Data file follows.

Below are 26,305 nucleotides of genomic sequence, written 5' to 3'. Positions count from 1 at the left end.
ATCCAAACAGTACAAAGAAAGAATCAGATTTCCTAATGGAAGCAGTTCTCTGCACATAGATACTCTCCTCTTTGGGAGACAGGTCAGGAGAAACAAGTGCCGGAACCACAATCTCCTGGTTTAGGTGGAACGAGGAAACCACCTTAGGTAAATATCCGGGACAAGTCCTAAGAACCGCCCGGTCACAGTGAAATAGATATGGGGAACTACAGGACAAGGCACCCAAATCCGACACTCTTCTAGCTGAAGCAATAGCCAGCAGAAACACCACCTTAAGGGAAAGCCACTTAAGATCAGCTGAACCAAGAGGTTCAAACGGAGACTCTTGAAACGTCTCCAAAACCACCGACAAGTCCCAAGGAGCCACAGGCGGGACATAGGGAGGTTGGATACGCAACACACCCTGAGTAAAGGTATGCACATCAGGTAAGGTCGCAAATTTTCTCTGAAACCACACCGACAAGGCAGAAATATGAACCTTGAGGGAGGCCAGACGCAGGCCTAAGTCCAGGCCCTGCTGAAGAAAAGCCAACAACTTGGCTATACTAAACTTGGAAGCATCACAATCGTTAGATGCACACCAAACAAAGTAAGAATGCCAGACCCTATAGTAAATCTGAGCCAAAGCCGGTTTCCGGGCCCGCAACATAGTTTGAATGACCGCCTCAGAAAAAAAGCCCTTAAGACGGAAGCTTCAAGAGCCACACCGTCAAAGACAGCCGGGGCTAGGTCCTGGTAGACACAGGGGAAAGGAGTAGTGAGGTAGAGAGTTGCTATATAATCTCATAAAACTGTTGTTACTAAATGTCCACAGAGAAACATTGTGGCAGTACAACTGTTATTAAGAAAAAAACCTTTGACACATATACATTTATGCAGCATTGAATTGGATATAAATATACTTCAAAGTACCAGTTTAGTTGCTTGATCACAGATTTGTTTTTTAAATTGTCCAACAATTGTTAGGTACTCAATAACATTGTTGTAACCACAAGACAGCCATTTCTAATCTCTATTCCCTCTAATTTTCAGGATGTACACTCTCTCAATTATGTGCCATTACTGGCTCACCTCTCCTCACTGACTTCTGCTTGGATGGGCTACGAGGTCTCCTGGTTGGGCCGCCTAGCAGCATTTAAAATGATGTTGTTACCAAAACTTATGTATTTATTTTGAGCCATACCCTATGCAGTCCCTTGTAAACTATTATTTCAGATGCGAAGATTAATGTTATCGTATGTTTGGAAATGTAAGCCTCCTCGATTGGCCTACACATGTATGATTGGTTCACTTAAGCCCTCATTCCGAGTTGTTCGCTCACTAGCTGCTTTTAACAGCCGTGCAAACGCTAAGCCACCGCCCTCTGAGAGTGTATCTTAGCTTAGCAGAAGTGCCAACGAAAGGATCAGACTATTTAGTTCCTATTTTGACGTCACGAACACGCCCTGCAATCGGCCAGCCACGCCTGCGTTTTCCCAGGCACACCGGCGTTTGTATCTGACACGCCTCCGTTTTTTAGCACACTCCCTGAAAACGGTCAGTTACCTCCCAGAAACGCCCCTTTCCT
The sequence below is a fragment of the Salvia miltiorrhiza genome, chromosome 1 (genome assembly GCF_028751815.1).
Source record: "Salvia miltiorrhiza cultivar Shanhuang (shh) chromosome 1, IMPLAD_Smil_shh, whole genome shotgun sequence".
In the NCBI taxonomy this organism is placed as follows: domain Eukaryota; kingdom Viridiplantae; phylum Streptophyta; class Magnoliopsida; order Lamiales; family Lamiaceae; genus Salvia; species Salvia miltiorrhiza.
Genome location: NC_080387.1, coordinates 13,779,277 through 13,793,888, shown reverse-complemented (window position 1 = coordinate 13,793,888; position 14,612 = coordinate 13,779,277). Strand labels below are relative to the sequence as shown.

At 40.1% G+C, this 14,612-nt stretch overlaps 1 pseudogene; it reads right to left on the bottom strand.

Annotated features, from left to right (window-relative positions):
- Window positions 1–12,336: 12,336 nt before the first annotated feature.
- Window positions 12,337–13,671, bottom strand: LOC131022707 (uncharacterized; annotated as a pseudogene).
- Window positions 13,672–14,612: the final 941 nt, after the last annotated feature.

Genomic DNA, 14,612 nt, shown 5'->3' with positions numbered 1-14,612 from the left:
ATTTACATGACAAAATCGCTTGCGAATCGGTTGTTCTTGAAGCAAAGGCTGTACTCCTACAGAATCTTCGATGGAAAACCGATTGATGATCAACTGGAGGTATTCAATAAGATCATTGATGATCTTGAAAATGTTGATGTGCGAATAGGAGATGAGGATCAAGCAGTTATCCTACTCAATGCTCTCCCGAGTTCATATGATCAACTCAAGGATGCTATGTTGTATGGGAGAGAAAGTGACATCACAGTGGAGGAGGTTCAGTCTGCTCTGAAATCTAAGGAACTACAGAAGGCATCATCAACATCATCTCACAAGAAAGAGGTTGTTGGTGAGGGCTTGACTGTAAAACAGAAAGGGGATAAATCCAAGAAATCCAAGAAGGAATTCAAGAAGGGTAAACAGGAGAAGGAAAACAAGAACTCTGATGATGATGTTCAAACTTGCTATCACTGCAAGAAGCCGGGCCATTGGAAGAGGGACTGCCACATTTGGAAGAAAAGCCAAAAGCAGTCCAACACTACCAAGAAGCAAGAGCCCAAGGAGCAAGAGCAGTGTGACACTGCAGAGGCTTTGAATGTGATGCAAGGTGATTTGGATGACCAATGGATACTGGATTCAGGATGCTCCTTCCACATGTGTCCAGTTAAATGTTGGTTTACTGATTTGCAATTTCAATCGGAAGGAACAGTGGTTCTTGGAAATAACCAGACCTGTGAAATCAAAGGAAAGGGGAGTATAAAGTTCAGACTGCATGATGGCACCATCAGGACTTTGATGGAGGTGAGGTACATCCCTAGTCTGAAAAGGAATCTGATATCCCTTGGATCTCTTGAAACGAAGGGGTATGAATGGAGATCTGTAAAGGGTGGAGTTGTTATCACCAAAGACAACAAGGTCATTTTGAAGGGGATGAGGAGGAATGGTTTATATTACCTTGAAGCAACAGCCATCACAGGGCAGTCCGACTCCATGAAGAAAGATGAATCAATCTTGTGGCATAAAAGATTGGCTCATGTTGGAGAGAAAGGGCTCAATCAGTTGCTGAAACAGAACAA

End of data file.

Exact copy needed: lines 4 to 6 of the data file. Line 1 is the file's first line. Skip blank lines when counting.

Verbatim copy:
Source record: "Salvia miltiorrhiza cultivar Shanhuang (shh) chromosome 1, IMPLAD_Smil_shh, whole genome shotgun sequence".
In the NCBI taxonomy this organism is placed as follows: domain Eukaryota; kingdom Viridiplantae; phylum Streptophyta; class Magnoliopsida; order Lamiales; family Lamiaceae; genus Salvia; species Salvia miltiorrhiza.
Genome location: NC_080387.1, coordinates 13,779,277 through 13,793,888, shown reverse-complemented (window position 1 = coordinate 13,793,888; position 14,612 = coordinate 13,779,277). Strand labels below are relative to the sequence as shown.